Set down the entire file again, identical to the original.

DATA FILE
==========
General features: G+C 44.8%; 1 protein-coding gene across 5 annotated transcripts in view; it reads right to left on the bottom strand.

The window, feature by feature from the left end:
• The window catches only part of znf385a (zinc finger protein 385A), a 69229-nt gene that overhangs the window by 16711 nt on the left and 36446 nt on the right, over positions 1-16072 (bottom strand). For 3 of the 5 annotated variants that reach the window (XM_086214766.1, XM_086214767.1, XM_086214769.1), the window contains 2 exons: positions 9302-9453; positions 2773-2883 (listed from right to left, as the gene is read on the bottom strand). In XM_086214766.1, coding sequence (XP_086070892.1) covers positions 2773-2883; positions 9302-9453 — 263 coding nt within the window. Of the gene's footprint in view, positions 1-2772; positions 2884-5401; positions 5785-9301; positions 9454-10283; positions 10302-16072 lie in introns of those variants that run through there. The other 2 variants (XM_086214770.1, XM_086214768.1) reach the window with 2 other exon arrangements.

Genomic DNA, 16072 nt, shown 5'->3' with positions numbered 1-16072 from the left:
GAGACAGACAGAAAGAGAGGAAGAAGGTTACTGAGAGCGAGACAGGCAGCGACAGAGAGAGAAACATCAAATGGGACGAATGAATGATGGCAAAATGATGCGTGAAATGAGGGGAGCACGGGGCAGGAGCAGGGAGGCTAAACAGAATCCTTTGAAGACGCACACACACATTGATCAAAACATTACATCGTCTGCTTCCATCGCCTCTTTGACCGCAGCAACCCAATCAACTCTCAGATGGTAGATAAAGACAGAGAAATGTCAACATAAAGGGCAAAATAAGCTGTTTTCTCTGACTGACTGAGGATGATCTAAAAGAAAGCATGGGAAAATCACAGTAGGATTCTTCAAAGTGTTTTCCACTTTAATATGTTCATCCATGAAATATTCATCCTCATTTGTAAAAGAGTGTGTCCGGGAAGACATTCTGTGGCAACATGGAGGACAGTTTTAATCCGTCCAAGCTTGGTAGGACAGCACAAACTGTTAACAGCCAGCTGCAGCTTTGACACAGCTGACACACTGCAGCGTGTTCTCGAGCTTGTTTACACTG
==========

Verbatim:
General features: G+C 44.8%; 1 protein-coding gene across 5 annotated transcripts in view; it reads right to left on the bottom strand.

The window, feature by feature from the left end:
• The window catches only part of znf385a (zinc finger protein 385A), a 69229-nt gene that overhangs the window by 16711 nt on the left and 36446 nt on the right, over positions 1-16072 (bottom strand). For 3 of the 5 annotated variants that reach the window (XM_086214766.1, XM_086214767.1, XM_086214769.1), the window contains 2 exons: positions 9302-9453; positions 2773-2883 (listed from right to left, as the gene is read on the bottom strand). In XM_086214766.1, coding sequence (XP_086070892.1) covers positions 2773-2883; positions 9302-9453 — 263 coding nt within the window. Of the gene's footprint in view, positions 1-2772; positions 2884-5401; positions 5785-9301; positions 9454-10283; positions 10302-16072 lie in introns of those variants that run through there. The other 2 variants (XM_086214770.1, XM_086214768.1) reach the window with 2 other exon arrangements.

Genomic DNA, 16072 nt, shown 5'->3' with positions numbered 1-16072 from the left:
GAGACAGACAGAAAGAGAGGAAGAAGGTTACTGAGAGCGAGACAGGCAGCGACAGAGAGAGAAACATCAAATGGGACGAATGAATGATGGCAAAATGATGCGTGAAATGAGGGGAGCACGGGGCAGGAGCAGGGAGGCTAAACAGAATCCTTTGAAGACGCACACACACATTGATCAAAACATTACATCGTCTGCTTCCATCGCCTCTTTGACCGCAGCAACCCAATCAACTCTCAGATGGTAGATAAAGACAGAGAAATGTCAACATAAAGGGCAAAATAAGCTGTTTTCTCTGACTGACTGAGGATGATCTAAAAGAAAGCATGGGAAAATCACAGTAGGATTCTTCAAAGTGTTTTCCACTTTAATATGTTCATCCATGAAATATTCATCCTCATTTGTAAAAGAGTGTGTCCGGGAAGACATTCTGTGGCAACATGGAGGACAGTTTTAATCCGTCCAAGCTTGGTAGGACAGCACAAACTGTTAACAGCCAGCTGCAGCTTTGACACAGCTGACACACTGCAGCGTGTTCTCGAGCTTGTTTACACTG